The Charisma Myth by Olivia Fox Cabane: Applicable to Infosec?

These are the main points extracted from a talk that Olivia Fox Cabane gave in the Stanford's Entrepreneurial Thought Leaders Lecture Series. The question would be whether we can use these learning points to build an Infosec charisma.

- Charisma is an asset.
- Charisma let people trust you, like you and want to be led by you.
- Charisma is the result of specific behaviours.
- Behaviours that define charisma: behaviours of presence, power and warmth.
- Presence is the core of charisma.

- Charismatic people make you think that they are present, with you, fully with you.
- People can read facial expressions in 17 milliseconds. So, when you are not fully into what they are telling you, they will instantly notice. Your presence will diminish, appearing inauthentic.
- How to avoid it? One technique, focus on the physical sensation of your toes (yes, your toes!).

- Second technique. focus on the myriad of colours that your interlocutor's eyes have (but don't overdo it!).
- Charisma is how you make people feel about themselves.
- Let them impress you and they will love you for it.

- We look for power signs in body language.
- Voice fluctuation and pitching skills are key,
- Powerfull people claim as much physical space as possible.
- When people adopt these poses, energy boosting hormones rise.
- Learn how to play Chemistry with your own brain.

Mental side of power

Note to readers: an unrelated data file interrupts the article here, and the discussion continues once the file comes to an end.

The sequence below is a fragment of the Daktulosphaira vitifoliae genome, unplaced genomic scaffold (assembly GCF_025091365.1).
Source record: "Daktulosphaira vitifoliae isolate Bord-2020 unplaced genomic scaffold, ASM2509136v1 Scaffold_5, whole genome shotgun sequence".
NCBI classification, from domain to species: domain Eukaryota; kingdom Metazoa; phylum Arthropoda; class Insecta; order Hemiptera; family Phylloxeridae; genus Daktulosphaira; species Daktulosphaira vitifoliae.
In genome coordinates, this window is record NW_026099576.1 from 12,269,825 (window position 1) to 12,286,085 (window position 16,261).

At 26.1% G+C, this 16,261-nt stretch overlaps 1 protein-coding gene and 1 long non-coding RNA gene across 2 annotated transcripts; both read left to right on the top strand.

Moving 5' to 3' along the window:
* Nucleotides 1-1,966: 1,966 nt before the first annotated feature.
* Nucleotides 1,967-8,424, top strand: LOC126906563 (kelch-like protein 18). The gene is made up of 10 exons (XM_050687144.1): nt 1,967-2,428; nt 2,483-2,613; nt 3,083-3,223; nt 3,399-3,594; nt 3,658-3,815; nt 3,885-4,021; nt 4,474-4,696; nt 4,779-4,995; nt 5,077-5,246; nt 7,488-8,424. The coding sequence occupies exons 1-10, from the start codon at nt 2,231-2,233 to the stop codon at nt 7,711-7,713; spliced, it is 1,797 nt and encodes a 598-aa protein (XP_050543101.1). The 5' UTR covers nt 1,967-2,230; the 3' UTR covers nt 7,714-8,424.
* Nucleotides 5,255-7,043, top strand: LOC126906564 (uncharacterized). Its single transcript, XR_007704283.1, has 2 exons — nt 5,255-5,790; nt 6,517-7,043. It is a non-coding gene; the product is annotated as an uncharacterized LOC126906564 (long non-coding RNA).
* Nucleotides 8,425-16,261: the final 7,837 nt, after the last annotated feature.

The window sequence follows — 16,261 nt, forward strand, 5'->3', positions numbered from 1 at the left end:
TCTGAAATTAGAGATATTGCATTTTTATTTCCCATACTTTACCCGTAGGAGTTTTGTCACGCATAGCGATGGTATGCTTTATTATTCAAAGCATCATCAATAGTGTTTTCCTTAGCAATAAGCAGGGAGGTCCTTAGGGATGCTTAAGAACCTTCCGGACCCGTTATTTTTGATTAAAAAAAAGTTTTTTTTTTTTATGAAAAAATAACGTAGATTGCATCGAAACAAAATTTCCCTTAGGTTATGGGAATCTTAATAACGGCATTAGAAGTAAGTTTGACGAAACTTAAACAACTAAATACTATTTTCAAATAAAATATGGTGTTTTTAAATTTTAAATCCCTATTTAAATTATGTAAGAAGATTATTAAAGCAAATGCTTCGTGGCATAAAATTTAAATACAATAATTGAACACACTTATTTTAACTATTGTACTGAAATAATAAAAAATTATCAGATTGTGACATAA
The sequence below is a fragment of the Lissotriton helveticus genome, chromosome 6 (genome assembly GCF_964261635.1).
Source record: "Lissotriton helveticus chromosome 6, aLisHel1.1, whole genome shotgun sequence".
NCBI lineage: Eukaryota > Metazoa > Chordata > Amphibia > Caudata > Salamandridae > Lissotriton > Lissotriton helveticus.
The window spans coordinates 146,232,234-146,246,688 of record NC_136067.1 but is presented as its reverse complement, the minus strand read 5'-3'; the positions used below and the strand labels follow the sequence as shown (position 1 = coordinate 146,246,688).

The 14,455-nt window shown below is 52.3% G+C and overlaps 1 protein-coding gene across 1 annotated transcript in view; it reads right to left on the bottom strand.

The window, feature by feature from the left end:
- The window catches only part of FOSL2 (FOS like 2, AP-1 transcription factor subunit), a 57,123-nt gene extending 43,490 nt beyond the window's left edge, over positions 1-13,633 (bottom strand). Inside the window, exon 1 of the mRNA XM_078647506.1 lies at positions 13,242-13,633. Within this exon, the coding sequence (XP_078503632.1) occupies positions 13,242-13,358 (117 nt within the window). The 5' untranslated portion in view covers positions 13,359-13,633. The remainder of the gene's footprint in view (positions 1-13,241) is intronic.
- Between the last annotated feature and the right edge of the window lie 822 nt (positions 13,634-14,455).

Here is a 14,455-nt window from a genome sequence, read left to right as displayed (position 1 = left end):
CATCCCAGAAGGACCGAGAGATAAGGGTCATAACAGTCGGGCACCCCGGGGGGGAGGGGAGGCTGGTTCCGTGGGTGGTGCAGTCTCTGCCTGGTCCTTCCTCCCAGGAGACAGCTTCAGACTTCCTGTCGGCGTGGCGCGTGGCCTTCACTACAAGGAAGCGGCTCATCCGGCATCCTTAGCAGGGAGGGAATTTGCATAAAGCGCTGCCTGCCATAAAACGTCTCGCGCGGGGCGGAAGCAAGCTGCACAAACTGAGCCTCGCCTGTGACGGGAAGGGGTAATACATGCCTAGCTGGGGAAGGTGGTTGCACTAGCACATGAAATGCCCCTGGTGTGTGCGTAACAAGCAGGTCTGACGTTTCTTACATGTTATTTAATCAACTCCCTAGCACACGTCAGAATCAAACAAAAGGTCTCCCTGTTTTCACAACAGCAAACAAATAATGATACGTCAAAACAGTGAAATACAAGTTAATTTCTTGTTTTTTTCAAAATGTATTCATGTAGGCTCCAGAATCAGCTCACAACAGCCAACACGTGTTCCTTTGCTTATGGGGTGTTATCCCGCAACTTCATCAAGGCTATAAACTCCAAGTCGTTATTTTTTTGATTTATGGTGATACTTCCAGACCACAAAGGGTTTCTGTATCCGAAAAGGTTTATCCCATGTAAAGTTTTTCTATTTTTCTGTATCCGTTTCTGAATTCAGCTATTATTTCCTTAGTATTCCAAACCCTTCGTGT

- The single biggest obstacle is lack of confidence.
- How to deconstruct the "impostor's complex". Recognise those destructive thoughts (e.g. I am not able to make it!) and consider them as graffiti on the wall and do not pay much attention to them.
- Learn how to read reality.
- We have a limited capacity of attention.

- It is so closely tight to body language that you cannot fake it.
- Warmth comes mainly from your eyes and your voice.
- Don't act as if ... be that person, that character. Our brain cannot tell the difference between imagination and reality.
- Think of something really nice, open your eyes and link it with what you are doing right now.
- The area around the eyes is the most mobile area in the entire human face. Eyes will tell everyone the degree of warmth you are displaying.
- Never assume that your immediate assumption is the valid one.
- Choose a charisma-enhancing assumption. Re-write reality: Invent a story to alleviate your anger. Choose the reality that puts you in the most useful mental state. Don't control your body language, control your mind.
- What to do with conflicting interlocutors, think of three positive features you find of them (they can also be part of an invented story).

Practice tips
- Get your energy levels up.
- Improvise.
- Learn something that teaches you to own the space around you.
- Dance.
- But don't get charismatic with "the charismatic person".

Imagine applying even if it is only 10% of all this in your next meeting with customers.

Happy charismatic reading!

Infosec Charisma

Security site to bookmark: